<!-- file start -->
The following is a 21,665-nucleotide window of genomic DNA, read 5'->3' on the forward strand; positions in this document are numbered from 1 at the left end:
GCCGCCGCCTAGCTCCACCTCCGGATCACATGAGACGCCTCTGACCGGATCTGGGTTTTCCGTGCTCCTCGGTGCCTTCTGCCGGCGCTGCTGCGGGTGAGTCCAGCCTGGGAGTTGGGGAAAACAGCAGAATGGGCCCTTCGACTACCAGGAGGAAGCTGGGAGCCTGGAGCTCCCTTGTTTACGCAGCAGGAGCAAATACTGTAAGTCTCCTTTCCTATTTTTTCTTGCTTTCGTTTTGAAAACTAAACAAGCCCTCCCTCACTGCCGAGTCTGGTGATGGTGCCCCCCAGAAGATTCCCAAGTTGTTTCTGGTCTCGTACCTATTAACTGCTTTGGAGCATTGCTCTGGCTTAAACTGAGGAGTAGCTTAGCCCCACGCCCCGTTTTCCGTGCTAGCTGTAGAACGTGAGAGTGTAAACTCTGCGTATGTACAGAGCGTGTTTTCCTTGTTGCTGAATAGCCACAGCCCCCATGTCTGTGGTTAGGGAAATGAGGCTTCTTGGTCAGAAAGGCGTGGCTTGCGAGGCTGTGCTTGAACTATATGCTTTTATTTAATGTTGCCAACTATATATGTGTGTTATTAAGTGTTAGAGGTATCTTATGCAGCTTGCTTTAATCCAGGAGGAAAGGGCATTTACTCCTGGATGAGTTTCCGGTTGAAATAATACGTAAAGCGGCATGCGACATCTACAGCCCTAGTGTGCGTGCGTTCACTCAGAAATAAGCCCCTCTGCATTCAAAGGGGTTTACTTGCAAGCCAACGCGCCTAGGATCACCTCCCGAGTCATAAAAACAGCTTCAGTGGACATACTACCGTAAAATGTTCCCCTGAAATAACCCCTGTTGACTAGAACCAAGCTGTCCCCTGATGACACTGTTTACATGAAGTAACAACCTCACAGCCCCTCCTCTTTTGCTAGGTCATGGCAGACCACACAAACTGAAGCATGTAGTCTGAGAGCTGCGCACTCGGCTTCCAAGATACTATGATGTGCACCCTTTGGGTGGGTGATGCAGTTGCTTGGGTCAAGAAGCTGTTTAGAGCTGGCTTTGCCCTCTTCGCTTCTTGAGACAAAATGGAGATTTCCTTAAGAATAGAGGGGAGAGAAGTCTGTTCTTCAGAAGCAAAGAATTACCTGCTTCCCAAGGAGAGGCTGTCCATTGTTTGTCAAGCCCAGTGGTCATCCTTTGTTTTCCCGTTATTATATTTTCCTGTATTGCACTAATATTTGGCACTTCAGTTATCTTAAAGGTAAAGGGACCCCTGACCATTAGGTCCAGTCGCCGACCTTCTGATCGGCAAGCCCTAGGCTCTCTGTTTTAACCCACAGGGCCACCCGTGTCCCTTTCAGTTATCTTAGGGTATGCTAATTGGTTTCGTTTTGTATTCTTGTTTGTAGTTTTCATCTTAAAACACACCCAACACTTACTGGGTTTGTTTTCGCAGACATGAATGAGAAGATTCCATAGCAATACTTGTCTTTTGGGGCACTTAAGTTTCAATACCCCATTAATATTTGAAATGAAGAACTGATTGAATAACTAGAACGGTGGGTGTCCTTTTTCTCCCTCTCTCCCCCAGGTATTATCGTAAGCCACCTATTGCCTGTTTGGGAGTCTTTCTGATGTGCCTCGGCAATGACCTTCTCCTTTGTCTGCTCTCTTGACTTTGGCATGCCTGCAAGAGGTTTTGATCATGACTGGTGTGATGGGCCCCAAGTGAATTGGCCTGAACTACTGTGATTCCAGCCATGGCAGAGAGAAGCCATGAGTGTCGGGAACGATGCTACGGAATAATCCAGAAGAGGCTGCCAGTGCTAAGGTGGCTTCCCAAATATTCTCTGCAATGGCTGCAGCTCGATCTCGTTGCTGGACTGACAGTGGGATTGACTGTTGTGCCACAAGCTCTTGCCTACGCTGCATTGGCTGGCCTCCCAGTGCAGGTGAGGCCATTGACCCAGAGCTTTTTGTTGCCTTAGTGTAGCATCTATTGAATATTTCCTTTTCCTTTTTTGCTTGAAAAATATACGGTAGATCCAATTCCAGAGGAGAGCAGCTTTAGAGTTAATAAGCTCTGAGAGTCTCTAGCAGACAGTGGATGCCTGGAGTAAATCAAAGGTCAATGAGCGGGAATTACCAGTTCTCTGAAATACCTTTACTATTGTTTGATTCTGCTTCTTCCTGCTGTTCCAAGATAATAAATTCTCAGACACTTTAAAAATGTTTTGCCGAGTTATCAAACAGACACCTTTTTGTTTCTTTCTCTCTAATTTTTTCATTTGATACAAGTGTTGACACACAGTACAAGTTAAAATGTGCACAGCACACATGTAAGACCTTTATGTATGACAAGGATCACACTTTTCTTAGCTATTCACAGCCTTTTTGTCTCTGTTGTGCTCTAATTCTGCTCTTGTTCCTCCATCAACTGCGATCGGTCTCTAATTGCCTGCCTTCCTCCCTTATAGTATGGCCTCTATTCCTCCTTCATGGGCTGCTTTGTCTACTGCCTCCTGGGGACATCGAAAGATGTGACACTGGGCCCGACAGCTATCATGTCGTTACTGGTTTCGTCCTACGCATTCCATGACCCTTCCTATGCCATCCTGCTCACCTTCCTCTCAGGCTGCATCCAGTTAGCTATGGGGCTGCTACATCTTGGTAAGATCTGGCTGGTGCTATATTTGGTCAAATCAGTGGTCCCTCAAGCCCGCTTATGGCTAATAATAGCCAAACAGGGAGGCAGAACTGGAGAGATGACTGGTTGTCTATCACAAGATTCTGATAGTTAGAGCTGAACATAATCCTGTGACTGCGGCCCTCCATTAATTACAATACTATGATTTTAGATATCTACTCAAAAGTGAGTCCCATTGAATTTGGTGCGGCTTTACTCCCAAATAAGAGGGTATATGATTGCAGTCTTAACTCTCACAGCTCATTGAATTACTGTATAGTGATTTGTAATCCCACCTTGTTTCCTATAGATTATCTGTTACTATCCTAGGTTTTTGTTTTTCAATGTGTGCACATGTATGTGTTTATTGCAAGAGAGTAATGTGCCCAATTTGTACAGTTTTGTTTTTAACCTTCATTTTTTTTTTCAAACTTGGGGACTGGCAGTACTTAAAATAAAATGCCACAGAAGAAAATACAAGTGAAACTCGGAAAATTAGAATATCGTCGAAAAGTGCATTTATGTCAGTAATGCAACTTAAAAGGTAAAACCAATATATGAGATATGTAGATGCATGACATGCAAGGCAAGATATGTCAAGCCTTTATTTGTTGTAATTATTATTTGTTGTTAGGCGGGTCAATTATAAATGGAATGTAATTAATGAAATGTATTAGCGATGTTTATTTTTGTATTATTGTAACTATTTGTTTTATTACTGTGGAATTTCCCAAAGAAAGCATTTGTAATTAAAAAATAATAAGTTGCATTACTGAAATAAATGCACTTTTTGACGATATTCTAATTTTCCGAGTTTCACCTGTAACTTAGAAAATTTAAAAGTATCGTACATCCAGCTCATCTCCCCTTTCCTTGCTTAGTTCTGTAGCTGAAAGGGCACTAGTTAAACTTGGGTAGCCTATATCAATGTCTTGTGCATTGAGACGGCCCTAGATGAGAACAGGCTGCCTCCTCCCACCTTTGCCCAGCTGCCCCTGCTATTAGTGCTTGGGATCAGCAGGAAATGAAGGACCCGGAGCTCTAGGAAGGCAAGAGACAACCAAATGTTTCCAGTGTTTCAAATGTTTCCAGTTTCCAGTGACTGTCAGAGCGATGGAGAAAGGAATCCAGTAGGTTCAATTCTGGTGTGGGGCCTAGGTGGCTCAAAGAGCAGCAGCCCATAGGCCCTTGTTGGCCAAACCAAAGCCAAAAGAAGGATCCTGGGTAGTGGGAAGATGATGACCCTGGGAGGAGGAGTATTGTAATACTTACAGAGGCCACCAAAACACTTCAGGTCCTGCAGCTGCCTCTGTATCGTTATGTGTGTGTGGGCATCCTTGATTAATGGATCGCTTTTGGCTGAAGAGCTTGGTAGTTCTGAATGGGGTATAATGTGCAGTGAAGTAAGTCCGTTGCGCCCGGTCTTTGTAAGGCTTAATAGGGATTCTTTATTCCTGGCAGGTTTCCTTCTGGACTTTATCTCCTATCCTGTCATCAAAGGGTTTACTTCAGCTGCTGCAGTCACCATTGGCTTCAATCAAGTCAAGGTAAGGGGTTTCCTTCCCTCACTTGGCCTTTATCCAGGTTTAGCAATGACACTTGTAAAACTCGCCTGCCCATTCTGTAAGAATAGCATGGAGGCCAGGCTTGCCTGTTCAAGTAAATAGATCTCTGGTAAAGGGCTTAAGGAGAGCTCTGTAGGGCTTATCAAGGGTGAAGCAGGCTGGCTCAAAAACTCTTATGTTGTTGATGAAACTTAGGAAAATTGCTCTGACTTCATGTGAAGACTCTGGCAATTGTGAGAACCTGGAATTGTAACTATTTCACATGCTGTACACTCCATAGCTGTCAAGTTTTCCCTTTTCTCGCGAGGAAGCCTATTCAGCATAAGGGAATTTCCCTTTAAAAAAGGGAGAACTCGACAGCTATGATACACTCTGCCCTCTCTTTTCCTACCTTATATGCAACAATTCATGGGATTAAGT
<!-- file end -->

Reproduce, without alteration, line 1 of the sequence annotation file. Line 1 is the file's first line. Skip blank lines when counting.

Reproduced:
The following is a 21,665-nucleotide window of genomic DNA, read 5'->3' on the forward strand; positions in this document are numbered from 1 at the left end: